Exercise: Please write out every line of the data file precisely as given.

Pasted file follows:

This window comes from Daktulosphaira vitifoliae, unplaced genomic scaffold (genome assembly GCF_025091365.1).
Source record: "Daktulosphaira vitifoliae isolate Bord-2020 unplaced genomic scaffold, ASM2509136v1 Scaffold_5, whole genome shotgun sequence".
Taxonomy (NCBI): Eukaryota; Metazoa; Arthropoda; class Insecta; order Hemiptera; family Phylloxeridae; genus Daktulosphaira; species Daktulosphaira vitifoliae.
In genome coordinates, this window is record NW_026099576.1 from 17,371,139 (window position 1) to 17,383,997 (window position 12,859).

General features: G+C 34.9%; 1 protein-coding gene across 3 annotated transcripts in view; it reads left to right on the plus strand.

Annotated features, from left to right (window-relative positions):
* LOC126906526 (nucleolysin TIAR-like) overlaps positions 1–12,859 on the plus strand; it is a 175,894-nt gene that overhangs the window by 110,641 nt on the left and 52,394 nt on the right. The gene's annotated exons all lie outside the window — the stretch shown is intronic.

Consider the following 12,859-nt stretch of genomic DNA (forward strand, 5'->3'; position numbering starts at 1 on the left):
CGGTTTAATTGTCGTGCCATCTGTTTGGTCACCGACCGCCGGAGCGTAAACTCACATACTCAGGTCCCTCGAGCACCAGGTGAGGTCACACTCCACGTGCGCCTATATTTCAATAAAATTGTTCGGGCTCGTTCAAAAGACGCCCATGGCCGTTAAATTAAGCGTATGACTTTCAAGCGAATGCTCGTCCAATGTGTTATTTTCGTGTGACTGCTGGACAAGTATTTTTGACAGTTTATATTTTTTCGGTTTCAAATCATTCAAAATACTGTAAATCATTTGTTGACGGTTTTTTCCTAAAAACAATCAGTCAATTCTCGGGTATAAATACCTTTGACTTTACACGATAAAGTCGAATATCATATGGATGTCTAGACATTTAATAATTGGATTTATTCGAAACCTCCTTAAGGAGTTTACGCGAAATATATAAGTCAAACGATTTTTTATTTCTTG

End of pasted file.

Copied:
This window comes from Daktulosphaira vitifoliae, unplaced genomic scaffold (genome assembly GCF_025091365.1).
Source record: "Daktulosphaira vitifoliae isolate Bord-2020 unplaced genomic scaffold, ASM2509136v1 Scaffold_5, whole genome shotgun sequence".
Taxonomy (NCBI): Eukaryota; Metazoa; Arthropoda; class Insecta; order Hemiptera; family Phylloxeridae; genus Daktulosphaira; species Daktulosphaira vitifoliae.
In genome coordinates, this window is record NW_026099576.1 from 17,371,139 (window position 1) to 17,383,997 (window position 12,859).

General features: G+C 34.9%; 1 protein-coding gene across 3 annotated transcripts in view; it reads left to right on the plus strand.

Annotated features, from left to right (window-relative positions):
* LOC126906526 (nucleolysin TIAR-like) overlaps positions 1–12,859 on the plus strand; it is a 175,894-nt gene that overhangs the window by 110,641 nt on the left and 52,394 nt on the right. The gene's annotated exons all lie outside the window — the stretch shown is intronic.

Consider the following 12,859-nt stretch of genomic DNA (forward strand, 5'->3'; position numbering starts at 1 on the left):
CGGTTTAATTGTCGTGCCATCTGTTTGGTCACCGACCGCCGGAGCGTAAACTCACATACTCAGGTCCCTCGAGCACCAGGTGAGGTCACACTCCACGTGCGCCTATATTTCAATAAAATTGTTCGGGCTCGTTCAAAAGACGCCCATGGCCGTTAAATTAAGCGTATGACTTTCAAGCGAATGCTCGTCCAATGTGTTATTTTCGTGTGACTGCTGGACAAGTATTTTTGACAGTTTATATTTTTTCGGTTTCAAATCATTCAAAATACTGTAAATCATTTGTTGACGGTTTTTTCCTAAAAACAATCAGTCAATTCTCGGGTATAAATACCTTTGACTTTACACGATAAAGTCGAATATCATATGGATGTCTAGACATTTAATAATTGGATTTATTCGAAACCTCCTTAAGGAGTTTACGCGAAATATATAAGTCAAACGATTTTTTATTTCTTG